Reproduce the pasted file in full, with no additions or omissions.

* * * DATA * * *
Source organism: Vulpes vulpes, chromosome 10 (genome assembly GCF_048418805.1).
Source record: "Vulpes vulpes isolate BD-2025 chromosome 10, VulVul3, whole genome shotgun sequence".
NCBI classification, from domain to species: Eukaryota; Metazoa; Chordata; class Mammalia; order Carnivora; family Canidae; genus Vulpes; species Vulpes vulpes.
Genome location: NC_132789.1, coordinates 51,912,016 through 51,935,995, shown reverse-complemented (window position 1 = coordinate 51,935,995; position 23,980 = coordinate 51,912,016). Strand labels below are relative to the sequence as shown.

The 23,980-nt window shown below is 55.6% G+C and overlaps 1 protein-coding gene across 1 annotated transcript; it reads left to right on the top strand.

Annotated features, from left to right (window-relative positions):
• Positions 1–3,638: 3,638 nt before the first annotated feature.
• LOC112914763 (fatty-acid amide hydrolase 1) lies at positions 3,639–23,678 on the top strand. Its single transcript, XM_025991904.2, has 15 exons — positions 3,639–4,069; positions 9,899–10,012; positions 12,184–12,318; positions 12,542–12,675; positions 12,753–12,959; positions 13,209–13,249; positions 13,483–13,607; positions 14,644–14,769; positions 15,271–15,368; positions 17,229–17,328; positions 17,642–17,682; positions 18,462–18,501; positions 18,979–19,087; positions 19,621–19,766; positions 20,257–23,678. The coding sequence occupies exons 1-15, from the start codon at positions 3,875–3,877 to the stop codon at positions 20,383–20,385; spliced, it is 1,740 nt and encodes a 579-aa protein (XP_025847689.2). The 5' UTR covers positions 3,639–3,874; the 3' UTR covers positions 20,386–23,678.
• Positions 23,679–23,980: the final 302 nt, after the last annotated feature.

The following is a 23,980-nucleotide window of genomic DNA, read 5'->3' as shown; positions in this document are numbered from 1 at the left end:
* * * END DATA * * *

Source organism: Vulpes vulpes, chromosome 10 (genome assembly GCF_048418805.1).
Source record: "Vulpes vulpes isolate BD-2025 chromosome 10, VulVul3, whole genome shotgun sequence".
NCBI classification, from domain to species: Eukaryota; Metazoa; Chordata; class Mammalia; order Carnivora; family Canidae; genus Vulpes; species Vulpes vulpes.
Genome location: NC_132789.1, coordinates 51,912,016 through 51,935,995, shown reverse-complemented (window position 1 = coordinate 51,935,995; position 23,980 = coordinate 51,912,016). Strand labels below are relative to the sequence as shown.

The 23,980-nt window shown below is 55.6% G+C and overlaps 1 protein-coding gene across 1 annotated transcript; it reads left to right on the top strand.

Annotated features, from left to right (window-relative positions):
• Positions 1–3,638: 3,638 nt before the first annotated feature.
• LOC112914763 (fatty-acid amide hydrolase 1) lies at positions 3,639–23,678 on the top strand. Its single transcript, XM_025991904.2, has 15 exons — positions 3,639–4,069; positions 9,899–10,012; positions 12,184–12,318; positions 12,542–12,675; positions 12,753–12,959; positions 13,209–13,249; positions 13,483–13,607; positions 14,644–14,769; positions 15,271–15,368; positions 17,229–17,328; positions 17,642–17,682; positions 18,462–18,501; positions 18,979–19,087; positions 19,621–19,766; positions 20,257–23,678. The coding sequence occupies exons 1-15, from the start codon at positions 3,875–3,877 to the stop codon at positions 20,383–20,385; spliced, it is 1,740 nt and encodes a 579-aa protein (XP_025847689.2). The 5' UTR covers positions 3,639–3,874; the 3' UTR covers positions 20,386–23,678.
• Positions 23,679–23,980: the final 302 nt, after the last annotated feature.

The following is a 23,980-nucleotide window of genomic DNA, read 5'->3' as shown; positions in this document are numbered from 1 at the left end: